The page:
Information Overload? Infographics to the Rescue

A Winter Workshop at Tufts in January highlights the best ways to create and use infographics
A graphic showing lines intersection, representing the losses suffered by Napoleon’s army in the Russian campaign of 1812. A Winter Workshop at Tufts in January highlights the best ways to create and use infographics
Charles Joseph Minard showed the losses suffered by Napoleon’s army in the Russian campaign of 1812—a classic of infographics from 1869.
December 16, 2019

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Information is everywhere in this fast, mobile-driven world. Hail a ride-share service, comparison shop online, assemble a bookcase—even plan a cancer-treatment regimen—and chances are, engaging visual displays have helped you process the relevant information.

What’s the process behind the careful design of sharing information through graphics? And how do these infographics help our society? “The best infographics tell clear, compelling stories about relationships in our world—relationships that might otherwise remain invisible,” said Charles Gibbons, a lecturer in the Graphic Design Certificate Program at the School of the Museum of Fine Arts (SMFA) at Tufts.

Gibbons will be exploring the principles behind good infographics in Visualizing Information, a Winter Workshop enrolling now that will be held over two evenings in January at the School of the Museum of Fine Arts (SMFA) at Tufts.

Tufts Now recently spoke with Gibbons about the most important lesson for students in his workshop, the most creative infographic his students have produced, and how he teaches using that famous illustration of the Napoleonic campaign of 1812.

Tufts Now: What’s the most creative example you have seen of a student producing an infographic under your instruction?

Charles Gibbons: It’s been my privilege to see some truly fantastic and imaginative work in class, so picking one example is hard. One that I love to tell people about involves a student who redesigned the Massachusetts state-wide election ballots so that voters vote by selfie pose: each candidate or question is associated with a gesture that the voter has to mimic on-camera, and then the system would recognize and record the gesture. Simple enough.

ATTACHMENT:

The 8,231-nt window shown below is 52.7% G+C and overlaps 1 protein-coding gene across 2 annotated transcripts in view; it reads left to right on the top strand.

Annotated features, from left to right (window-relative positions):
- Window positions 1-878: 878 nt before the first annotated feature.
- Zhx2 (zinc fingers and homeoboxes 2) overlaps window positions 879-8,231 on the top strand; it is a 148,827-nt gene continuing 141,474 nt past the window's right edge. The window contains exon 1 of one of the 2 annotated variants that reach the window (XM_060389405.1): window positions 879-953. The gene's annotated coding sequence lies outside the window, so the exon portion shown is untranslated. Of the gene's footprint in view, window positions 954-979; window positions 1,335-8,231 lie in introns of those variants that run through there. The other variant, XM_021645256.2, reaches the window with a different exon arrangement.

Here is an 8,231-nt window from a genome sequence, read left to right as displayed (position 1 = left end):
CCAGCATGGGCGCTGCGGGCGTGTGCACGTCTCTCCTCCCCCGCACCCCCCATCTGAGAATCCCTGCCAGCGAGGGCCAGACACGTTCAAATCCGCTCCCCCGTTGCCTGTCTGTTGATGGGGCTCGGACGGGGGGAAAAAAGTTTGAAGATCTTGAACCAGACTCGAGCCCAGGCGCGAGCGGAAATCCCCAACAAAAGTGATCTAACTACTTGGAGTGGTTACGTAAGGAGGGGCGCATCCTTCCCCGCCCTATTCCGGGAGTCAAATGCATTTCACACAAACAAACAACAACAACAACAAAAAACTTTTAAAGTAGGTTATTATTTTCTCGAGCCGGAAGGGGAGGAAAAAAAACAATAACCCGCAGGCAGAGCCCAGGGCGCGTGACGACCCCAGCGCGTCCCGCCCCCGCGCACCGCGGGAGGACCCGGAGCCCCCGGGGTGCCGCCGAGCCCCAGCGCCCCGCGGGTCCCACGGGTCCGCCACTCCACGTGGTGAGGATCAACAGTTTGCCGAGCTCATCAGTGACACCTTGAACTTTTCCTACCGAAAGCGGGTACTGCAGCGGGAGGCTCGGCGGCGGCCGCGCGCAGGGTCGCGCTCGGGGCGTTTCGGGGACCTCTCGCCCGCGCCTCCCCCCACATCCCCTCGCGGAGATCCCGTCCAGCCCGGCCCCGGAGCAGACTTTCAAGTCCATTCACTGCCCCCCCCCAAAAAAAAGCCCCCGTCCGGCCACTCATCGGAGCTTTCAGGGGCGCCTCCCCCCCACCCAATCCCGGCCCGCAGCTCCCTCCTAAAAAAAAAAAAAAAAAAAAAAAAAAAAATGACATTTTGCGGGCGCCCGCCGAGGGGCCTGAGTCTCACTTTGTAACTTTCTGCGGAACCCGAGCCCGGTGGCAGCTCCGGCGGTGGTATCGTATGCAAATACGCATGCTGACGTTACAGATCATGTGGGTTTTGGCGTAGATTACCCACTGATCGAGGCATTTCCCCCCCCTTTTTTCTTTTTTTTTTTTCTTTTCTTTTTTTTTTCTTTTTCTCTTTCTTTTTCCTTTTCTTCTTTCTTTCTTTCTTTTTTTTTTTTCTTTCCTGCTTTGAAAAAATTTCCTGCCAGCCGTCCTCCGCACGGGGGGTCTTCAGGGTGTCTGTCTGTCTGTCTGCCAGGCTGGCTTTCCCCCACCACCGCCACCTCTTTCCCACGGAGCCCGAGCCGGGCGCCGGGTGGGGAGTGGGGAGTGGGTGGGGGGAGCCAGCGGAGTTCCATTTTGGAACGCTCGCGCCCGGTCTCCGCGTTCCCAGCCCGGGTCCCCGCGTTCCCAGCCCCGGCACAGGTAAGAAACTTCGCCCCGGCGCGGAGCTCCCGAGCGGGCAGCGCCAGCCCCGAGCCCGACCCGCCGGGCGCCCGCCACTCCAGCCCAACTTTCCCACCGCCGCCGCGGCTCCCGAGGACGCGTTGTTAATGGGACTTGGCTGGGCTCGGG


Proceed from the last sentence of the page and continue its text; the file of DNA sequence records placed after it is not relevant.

But the student did two versions: one with simple poses that almost anyone can model, and another that discriminates against voters—and thus suppresses votes—by requiring outlandish poses. This student is a trained contortionist, and she served as the model in her voting system’s photo examples, and then performed the examples in class.

While it sounds goofy, she demonstrated ways that information-gathering instruments contain bias and can exclude populations, sometimes intentionally and sometimes less so, and a visceral way that stuck with everyone who saw it.

When you teach students the principles of information design, what strikes them most?

They’re surprised to learn the principles are so few and simple. Begin by knowing your audience and checking your own assumptions. Research everything, even if you already know it. Provide context for what we see. Depict measurable quantities in measured ways. Rely on simple hierarchies of space, type, and color to guide the audience. Everything else we do in class is about putting these principles to work.

What do you most hope that participants take away from your workshop on visualizing information?

The key takeaway is that communicating with data/information can take almost any form—physical or experiential, digital or analog, etc. The best form is whatever will have the greatest effect on our audiences.

One of the most often-cited examples of “infographics” is the Minard map of Napoleon’s Russia campaign in 1812. When you are introducing students to information design, is there another resource you find particularly helpful as a way to guide students into the discipline?

I always show Minard’s map, especially as we introduce the course via Edward Tufte’s clear, efficient, precise trinity of hallmarks, which acknowledge that data visualization has evolved dramatically since 1869—especially now that the audience can interact with them and partially shape the stories they encounter.

I like to contrast the Menard map with graphics from a recent Caritas annual report [PDF], in which everyday objects and scenes are translated into infographics. Great as the Minard map is, it doesn’t make a rhetorical leap to court its audience the way the Caritas example does.

We get a keen sense of the population this group serves and get a small glimpse of the world in which they live, which makes the data that much more important. Making infographics out of used chewing gum seems simple but thinking to do so requires real imagination and engagement and empathy, which is truly powerful.

For more information on this and other Winter Workshops, visit the University College website. In addition to Visualizing Information, courses are also available on topics like landscape painting, portrait drawing, and still life painting.